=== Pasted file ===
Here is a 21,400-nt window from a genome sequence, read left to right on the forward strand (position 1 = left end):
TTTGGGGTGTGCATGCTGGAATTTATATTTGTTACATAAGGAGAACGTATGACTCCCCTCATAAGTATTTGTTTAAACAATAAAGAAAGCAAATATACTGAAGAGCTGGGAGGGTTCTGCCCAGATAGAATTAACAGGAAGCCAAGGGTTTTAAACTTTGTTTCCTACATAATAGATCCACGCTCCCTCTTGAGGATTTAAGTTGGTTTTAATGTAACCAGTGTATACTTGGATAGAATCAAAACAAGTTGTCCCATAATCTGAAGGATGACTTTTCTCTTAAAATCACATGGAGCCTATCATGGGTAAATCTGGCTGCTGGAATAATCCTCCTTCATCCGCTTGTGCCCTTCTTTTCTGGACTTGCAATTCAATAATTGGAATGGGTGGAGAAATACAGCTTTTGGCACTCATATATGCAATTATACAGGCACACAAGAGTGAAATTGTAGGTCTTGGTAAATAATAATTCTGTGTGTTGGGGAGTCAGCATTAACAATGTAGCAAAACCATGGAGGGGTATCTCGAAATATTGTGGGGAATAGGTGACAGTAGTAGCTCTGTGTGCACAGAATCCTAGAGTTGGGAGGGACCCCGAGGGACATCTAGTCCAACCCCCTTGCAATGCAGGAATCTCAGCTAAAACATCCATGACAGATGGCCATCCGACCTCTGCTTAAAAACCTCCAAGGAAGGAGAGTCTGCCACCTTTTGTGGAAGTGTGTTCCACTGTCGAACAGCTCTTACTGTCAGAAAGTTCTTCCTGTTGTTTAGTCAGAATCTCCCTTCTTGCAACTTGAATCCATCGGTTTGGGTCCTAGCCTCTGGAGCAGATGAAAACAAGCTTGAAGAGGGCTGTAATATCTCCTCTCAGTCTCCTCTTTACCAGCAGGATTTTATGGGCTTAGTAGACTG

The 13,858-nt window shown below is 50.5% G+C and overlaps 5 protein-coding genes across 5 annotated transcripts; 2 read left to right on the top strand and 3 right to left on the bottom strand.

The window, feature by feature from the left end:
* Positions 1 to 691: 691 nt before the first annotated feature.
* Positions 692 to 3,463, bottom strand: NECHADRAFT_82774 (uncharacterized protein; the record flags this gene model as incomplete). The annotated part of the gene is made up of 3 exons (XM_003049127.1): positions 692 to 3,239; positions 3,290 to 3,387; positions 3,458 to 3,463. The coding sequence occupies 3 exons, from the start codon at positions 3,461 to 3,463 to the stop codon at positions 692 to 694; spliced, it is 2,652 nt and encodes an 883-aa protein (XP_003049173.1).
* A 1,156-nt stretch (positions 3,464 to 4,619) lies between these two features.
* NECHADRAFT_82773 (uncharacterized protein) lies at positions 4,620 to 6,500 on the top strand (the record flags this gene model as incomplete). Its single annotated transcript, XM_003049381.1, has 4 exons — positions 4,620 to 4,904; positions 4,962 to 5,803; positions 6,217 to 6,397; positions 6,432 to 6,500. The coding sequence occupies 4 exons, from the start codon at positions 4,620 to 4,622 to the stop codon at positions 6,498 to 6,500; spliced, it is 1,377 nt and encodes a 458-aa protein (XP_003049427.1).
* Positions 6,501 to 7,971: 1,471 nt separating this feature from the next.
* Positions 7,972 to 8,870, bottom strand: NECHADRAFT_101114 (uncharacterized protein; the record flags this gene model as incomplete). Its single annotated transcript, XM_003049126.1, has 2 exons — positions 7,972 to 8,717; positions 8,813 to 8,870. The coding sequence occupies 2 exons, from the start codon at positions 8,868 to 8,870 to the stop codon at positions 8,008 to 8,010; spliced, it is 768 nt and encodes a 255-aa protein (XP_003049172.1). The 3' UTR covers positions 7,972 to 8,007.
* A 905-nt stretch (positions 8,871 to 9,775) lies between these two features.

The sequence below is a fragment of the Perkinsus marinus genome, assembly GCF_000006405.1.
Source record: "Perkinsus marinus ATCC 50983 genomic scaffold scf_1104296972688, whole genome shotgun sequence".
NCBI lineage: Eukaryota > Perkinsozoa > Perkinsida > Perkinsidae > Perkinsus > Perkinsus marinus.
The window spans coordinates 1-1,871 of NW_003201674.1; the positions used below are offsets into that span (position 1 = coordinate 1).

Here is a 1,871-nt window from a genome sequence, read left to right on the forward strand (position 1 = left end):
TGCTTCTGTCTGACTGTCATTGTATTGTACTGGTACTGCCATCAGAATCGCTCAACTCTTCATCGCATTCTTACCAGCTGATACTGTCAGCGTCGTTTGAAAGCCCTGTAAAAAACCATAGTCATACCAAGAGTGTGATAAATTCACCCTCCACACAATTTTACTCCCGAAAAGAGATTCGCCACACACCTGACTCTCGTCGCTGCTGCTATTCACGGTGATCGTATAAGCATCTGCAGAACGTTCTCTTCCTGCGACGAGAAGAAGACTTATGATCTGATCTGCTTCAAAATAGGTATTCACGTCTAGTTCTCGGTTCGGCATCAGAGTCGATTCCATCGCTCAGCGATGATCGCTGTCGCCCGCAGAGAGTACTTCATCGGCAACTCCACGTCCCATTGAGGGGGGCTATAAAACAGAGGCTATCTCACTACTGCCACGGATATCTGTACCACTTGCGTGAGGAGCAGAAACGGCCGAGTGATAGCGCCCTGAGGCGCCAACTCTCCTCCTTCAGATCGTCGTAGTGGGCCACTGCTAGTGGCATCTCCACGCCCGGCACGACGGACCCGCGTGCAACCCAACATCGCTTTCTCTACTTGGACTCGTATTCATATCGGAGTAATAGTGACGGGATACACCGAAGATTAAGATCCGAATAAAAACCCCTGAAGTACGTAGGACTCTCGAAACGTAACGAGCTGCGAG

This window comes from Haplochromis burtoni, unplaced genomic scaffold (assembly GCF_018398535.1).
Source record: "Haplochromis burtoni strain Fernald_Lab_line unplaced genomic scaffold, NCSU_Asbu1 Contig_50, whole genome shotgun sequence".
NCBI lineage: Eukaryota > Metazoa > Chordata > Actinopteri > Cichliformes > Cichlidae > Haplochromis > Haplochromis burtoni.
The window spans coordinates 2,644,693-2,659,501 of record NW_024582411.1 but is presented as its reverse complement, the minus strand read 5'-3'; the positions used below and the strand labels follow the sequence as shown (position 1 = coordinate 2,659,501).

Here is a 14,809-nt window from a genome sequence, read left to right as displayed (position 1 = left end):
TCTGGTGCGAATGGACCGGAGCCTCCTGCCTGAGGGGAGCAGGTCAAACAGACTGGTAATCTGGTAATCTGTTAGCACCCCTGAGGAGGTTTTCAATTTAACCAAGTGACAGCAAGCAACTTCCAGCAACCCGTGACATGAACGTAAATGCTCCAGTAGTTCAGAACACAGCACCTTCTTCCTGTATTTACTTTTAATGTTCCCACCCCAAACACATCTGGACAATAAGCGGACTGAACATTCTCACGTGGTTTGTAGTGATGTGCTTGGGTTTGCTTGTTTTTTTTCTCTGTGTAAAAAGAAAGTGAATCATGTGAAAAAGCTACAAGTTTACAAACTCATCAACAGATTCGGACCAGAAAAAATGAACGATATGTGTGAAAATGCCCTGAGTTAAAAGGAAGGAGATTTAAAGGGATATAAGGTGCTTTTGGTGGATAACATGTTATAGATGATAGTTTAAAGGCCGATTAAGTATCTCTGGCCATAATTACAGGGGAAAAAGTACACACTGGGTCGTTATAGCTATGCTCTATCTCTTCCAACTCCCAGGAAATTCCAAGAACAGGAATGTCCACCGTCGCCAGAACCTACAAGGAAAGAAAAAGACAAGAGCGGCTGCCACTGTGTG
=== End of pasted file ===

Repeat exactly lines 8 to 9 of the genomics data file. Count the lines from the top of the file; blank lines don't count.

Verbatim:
* NECHADRAFT_82773 (uncharacterized protein) lies at positions 4,620 to 6,500 on the top strand (the record flags this gene model as incomplete). Its single annotated transcript, XM_003049381.1, has 4 exons — positions 4,620 to 4,904; positions 4,962 to 5,803; positions 6,217 to 6,397; positions 6,432 to 6,500. The coding sequence occupies 4 exons, from the start codon at positions 4,620 to 4,622 to the stop codon at positions 6,498 to 6,500; spliced, it is 1,377 nt and encodes a 458-aa protein (XP_003049427.1).
* Positions 6,501 to 7,971: 1,471 nt separating this feature from the next.